Volume 42, No.2 - Summer 1996
Editor of this issue: Robert A. Vitas
ISSN 0024-5089
Copyright © 1996 LITUANUS Foundation, Inc.



Poster art in its modern form is more than 100 years old and is a niche of considerable significance, particularly with such poster art giants as Toulouse-Lautrec and Picasso. The poster began as a convenient means of communication that consisted of a sheet of crude paper bearing the words of an announcement. As the poster evolved, a graphic or two accompanied the written text. Today, posters have elaborate designs which advertise products, services, and commercial or cultural ventures. After the huge and comprehensive poster show at the Museum of Modern Art in New York 20 years ago, the poster's stature as an art form was established.

Poster art in Lithuania followed the same path as in the rest of the world except during the period of the oppressive occupation of Lithuania by the former Soviet Union when there was no place for commercial advertising of goods or services. In the early stages of the occupation (1944-1960), only the political poster was officially allowed and propagated by the government. Gradually, the cultural poster emerged and reached artistic maturity in the late 1970's. The poster artists were specially trained, were furnished studios and were supported by the State to produce and print elaborately designed posters. Several poster contests were held during this heyday of poster art in Lithuania, and multi-awarded winner Juozas Galkus edited monograph Lietuvos plakatas which was published in Vilnius in the early 80's.

For the United States, the Lithuanian community which settled here after World War II, had its own poster specialists: Algirdas Kurauskas, Vincas Lukas, Vytautas Virkau, Ada Sutkus to mention a few.


Ada Sutkus and her fiber piece S.O.S., 1988, 82"x 61"

Ada Korsakaitė-Sutkus was born in Lithuania. In 1949 she immigrated to the United States, settling in Los Angeles. She studied art at Immaculate Heart College, graduating cum laude in 1954. After graduation she joined the Mosaic Tile Co. in Los Angeles, where she executed decorative mosaic murals for schools, businesses, restaurants, as well as gambling casinos in Reno, Nevada. In 1956 she attended classes at the Art Students League and Pratt Institute in New York, taking courses in graphics. In 1959 Ada Sutkus joined the Valeška Church Art Studios in Chicago, where she executed works in stained glass and produced her largest pieces in mosaics and ceramics.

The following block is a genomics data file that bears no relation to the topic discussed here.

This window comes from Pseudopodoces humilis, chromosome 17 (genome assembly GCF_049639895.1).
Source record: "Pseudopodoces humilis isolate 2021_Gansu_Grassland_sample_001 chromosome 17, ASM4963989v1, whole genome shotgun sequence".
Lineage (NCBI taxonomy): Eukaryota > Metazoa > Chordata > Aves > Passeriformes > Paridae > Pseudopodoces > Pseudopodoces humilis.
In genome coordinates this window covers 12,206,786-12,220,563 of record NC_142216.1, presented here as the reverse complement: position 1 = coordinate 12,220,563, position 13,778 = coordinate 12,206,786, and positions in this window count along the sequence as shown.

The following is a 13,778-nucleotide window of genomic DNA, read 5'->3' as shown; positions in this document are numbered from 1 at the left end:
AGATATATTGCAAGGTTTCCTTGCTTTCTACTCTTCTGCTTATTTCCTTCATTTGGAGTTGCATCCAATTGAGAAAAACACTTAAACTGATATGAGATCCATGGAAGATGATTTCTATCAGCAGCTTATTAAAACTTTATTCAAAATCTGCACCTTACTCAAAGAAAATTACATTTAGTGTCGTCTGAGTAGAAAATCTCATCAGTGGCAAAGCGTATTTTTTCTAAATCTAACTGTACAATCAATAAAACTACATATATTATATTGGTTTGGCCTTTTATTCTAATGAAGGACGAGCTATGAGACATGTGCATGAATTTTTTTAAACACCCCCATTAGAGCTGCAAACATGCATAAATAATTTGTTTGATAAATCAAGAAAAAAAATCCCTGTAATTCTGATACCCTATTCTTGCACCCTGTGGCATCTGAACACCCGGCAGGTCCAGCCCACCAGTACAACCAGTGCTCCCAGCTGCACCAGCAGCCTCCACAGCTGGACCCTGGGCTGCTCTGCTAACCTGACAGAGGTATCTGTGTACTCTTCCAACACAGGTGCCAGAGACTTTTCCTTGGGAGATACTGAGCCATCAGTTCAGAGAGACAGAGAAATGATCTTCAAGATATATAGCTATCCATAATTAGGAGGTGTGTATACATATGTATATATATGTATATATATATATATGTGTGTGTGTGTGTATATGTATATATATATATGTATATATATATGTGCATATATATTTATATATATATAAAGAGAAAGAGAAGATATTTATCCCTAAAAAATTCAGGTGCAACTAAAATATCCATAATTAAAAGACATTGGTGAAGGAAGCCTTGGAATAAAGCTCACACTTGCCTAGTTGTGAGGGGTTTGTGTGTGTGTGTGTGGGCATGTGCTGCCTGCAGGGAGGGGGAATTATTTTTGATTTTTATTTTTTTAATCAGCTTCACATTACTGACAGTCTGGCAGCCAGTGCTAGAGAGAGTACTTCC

Ada's main technique in recent years has been textile weaving. She has created monumental fiber works ranging from large-size wall hangings to fiber sculptures of gigantic proportions. For her fiber pieces Ada manufactures her own heavy duty fibers by rolling yarns around a base, then sewing the fibers together to form three-dimensional fiber sculptures and wall hangings. She also created some stage sets for plays and shows.

Algimantas Kezys

Here is a portfolio of posters by Ada Sutkus who for more than 20 years has been creating posters for the Chicago Lithuanian Opera Company, which has been producing operas ranging from Verdi's Aida to the works of contemporary Lithuanian composers. Kazimieras Viktoras Banaitis' opera Jūratė and Kastytis was performed in Chicago April 20-21, 1996 marking the 40th anniversary of the Opera company. Ada Sutkus has created 18 Chicago Lithuanian Opera posters and nine program covers. Sutkus' poster style incorporates verbal information about the event, accurate interpretation of the subject matter and a balanced formal elements and esthetics. Ada explains her poster art:

"Many years ago I was asked to design a poster for a Lithuanian opera — Jūratė and Kastytis was being staged by the Lithuanian Opera Company in Chicago. My experience in poster art form was minimal at the time, but I was willing to do my best and went ahead with the project. The poster was used to advertise the premiere. For the program cover I designed a different version of the same theme using stronger colors with much better results. Thus began a series of posters and program cover designs for The Lithuanian Opera Company. This experience taught me many valuable lessons as the years went by. A close understanding with the printer is invaluable to get the desired results and suggestions by the opera group manager make a great deal of difference.